effective six months from the date of publication of the final rule in
the Federal Register. For small businesses (fewer than 500 but more
than ten full-time equivalent employees) a final regulation would
become effective 12 months from that date, and for very small
businesses (ten or fewer full-time equivalent employees), the
effective date would be 18 months from publication of the final
regulation.

FDA intends to publish a final rule no later than December 12, 2003,
in accordance with the deadline set forth in the Act. Given this
statutory deadline, FDA will not be able to extend the comment period
on this proposed rule.

The other proposed regulation on administrative detention implements
FDA's new authority to detain any article of food for which there is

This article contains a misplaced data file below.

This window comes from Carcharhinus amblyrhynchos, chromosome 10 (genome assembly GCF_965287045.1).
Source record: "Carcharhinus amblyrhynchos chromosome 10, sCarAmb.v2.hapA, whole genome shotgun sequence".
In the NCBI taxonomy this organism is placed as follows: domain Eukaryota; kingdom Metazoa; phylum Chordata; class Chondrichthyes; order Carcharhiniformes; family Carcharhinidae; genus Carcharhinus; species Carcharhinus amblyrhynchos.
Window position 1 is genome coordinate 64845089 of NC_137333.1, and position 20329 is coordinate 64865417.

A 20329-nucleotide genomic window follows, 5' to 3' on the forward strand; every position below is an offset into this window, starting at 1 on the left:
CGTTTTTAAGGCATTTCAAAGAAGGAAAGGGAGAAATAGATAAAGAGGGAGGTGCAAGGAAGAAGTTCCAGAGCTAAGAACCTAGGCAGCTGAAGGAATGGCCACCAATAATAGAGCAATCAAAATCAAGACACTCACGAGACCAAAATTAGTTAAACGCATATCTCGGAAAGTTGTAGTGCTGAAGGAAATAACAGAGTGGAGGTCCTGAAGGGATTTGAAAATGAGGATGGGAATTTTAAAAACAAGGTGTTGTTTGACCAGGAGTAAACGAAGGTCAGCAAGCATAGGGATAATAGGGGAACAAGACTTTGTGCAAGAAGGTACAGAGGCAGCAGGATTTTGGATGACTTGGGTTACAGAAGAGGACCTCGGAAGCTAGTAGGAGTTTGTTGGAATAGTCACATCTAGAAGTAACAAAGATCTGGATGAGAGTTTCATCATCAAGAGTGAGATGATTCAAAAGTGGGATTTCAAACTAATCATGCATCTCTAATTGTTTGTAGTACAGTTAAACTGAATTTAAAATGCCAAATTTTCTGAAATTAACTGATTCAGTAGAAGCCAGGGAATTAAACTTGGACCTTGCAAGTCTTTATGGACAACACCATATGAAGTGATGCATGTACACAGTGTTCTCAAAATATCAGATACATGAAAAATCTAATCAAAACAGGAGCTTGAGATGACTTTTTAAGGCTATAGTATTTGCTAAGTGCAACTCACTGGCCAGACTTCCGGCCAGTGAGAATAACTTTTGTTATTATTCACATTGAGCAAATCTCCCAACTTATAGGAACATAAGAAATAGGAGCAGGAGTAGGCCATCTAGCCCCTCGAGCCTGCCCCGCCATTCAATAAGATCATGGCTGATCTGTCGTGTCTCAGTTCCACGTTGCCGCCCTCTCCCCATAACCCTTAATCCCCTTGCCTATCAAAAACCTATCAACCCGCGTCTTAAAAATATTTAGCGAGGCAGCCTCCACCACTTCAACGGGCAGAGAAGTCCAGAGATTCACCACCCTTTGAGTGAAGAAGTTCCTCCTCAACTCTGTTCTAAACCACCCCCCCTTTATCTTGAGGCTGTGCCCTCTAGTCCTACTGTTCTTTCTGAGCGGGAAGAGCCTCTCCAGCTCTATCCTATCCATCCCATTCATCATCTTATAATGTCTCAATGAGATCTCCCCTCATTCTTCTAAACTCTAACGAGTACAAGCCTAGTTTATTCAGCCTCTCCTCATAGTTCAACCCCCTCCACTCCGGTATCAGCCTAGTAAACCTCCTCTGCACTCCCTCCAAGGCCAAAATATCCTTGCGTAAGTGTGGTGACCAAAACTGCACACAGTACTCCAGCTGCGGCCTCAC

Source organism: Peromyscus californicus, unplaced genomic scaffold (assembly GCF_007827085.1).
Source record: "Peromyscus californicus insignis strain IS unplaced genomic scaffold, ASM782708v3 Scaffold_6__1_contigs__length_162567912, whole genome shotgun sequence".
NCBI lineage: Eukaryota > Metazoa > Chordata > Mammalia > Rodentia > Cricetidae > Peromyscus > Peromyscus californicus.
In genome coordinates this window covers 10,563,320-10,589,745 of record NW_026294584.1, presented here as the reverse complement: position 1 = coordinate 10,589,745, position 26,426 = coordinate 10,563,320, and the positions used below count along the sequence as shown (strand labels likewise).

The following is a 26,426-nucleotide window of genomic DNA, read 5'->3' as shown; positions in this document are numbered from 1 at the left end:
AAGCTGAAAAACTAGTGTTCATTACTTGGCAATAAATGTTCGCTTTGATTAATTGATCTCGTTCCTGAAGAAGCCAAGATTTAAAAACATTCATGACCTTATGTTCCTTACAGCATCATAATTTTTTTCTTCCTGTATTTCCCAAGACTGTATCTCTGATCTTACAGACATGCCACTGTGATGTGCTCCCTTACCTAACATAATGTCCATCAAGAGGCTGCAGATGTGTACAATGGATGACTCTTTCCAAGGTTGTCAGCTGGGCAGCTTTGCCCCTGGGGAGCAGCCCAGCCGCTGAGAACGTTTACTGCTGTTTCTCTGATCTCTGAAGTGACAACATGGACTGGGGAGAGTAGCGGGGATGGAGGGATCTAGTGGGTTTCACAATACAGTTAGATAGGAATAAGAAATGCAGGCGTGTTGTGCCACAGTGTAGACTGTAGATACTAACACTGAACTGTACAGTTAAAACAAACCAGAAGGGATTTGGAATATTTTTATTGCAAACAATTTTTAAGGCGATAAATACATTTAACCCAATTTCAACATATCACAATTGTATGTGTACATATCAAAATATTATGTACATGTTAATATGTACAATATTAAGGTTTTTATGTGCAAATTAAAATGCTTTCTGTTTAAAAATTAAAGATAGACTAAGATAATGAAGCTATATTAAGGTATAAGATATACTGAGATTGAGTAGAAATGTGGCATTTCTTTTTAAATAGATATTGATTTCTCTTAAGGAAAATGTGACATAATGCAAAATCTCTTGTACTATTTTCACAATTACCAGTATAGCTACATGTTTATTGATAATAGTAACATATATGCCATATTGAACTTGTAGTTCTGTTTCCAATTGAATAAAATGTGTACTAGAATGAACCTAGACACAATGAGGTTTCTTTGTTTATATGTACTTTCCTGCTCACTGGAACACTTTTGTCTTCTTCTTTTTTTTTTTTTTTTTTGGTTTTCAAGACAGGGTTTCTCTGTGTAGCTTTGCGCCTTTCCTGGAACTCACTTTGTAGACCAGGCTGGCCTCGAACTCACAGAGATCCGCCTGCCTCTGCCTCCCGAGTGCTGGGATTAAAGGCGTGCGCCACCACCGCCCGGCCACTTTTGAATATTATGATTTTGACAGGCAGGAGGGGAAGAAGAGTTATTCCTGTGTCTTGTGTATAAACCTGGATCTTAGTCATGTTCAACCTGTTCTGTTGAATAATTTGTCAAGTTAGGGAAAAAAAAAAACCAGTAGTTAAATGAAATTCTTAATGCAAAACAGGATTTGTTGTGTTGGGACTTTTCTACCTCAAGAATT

credible evidence that the article poses a threat of serious adverse
health consequences or death.

The administrative detention authority granted to FDA under the Act is
self-executing and currently in effect, and provides an added measure
to ensure the safety of the nation's food supply. As required by the
Act, FDA is issuing this proposed rule that includes expedited
procedures for instituting certain enforcement actions against
perishable foods. The proposed rule also includes procedures
describing how FDA will detain an article of food and the process for
appealing a detention order.

Specifically, the proposed rule would require a detention order to be
approved by the FDA District Director of the district where the
detained article of food is located or a more senior official. A copy
of the detention order would be given to the owner, operator, and/or